Unlike the impersonal “I-it” way of relating, the encounter or “I-you” (I-thou) mode is intensely personal. It is the person-to-person mode; the mode laden with feelings of love, affection, attraction, empathy, compassion and bonding. In encounter, there is a mental and emotional dialogue between the “I” and the “you”, as whole beings; both are changed as a result. “I-you” is a relationship of reciprocity and mutuality, while “I-it” is a relationship of detachment and separateness, one which only ever involves part of the “I” and the “it”.

We can enter into encounter with any objects that we experience; with inanimate objects; with animals; as well as with one another. With one another, the phenomenon of encounter is readily recognised as love. With animals and objects, encounter may not have all the range and richness of the love between people but it does comprise many of the same emotional elements, including affection, pleasure, reward, empathy and compassion. And just as does the highest form of love between people, it draws us into an unconditional regard and valuing of the other.

There is no doubting that this photo of Jane Goodall and Wounda depicts encounter.

Wounda farewelling Jane Goodall

Equally, it is safe to assume that the “I-it” relationship figured very prominently in the events leading up to the scenes in these photos.

Whale slaughterForest destruction b Tarkine




Now it is important not to rush to judgement about these two events simply on the basis of the kind of relationship, “I-it” or “I-you”, implicit in them. Both have a necessary place in human existence. Indeed Buber says they are equally important.

Moreover, the two modes of relating are not independent of one another. If fact, they readily change from one to the other. My fernery, for example, is an “it” to me when I doing the tasks to maintain it, butIMG_1870 very much a “you” when I am sitting contemplating it.

Perhaps a better example of the way “I-it” and “I-you” can interplay is found in North American Indian hunting attitudes and customs. Typically, the prey is accorded respect as a co-inhabitant of nature and before the kill, which is only ever for food, permission is sought from the animal’s spirit.

Although the two modes of engaging the world are equally important, Buber claims that in modern society, experience is far more highly valued than encounter. If we are to have a truly meaningful and fulfilling society (a true community), he argues, we need to make much fuller use of the neglected, encounter mode, of engaging the world.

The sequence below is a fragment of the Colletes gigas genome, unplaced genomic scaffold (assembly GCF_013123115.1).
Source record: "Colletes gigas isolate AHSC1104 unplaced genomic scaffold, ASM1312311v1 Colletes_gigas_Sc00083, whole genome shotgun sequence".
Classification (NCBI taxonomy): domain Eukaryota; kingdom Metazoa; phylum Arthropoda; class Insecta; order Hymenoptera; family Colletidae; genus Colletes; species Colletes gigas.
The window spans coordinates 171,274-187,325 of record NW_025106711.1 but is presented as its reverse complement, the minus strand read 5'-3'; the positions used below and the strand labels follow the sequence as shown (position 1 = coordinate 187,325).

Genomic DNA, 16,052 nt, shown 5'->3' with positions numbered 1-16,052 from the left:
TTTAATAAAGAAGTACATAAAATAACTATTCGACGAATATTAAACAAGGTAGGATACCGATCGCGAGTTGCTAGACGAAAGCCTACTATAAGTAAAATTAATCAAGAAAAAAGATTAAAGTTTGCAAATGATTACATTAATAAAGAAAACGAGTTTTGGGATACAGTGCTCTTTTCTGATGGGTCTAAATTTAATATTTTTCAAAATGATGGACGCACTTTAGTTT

Revisiting Buber’s ideas has led to me to something of an epiphany (or awakening). In a nutshell, I have come to realise a personal connection with nature is forged through encounter rather than experience. Experience can be part of the journey but there has to be encounter if the journey is to be completed. The chapters in my book and the many posts that now comprise my blog fall roughly into two categories – those that talk about why we need to connect with nature and those that suggest ways of making that connection. The material in the second category is by far the more important and useful because it more directly facilitates encounter.

If a person were to ask me, How can I acquire a love of nature?, my answer would be along these lines:

Spend time as often and as regularly as you can with any “bit” of nature that you find (or think you will find) appealing in some way (Find a tree to hug, so to speak). Connect emotionally rather than logically, analytically or intellectually with your “bit”. If you are able to do this, encounter will follow almost certainly with no further effort from you.  

I dedicate this post to the memory of a valued friend and colleague, Frances “Beau” Aspinall, who  awakened my interest in the writings of Martin Buber.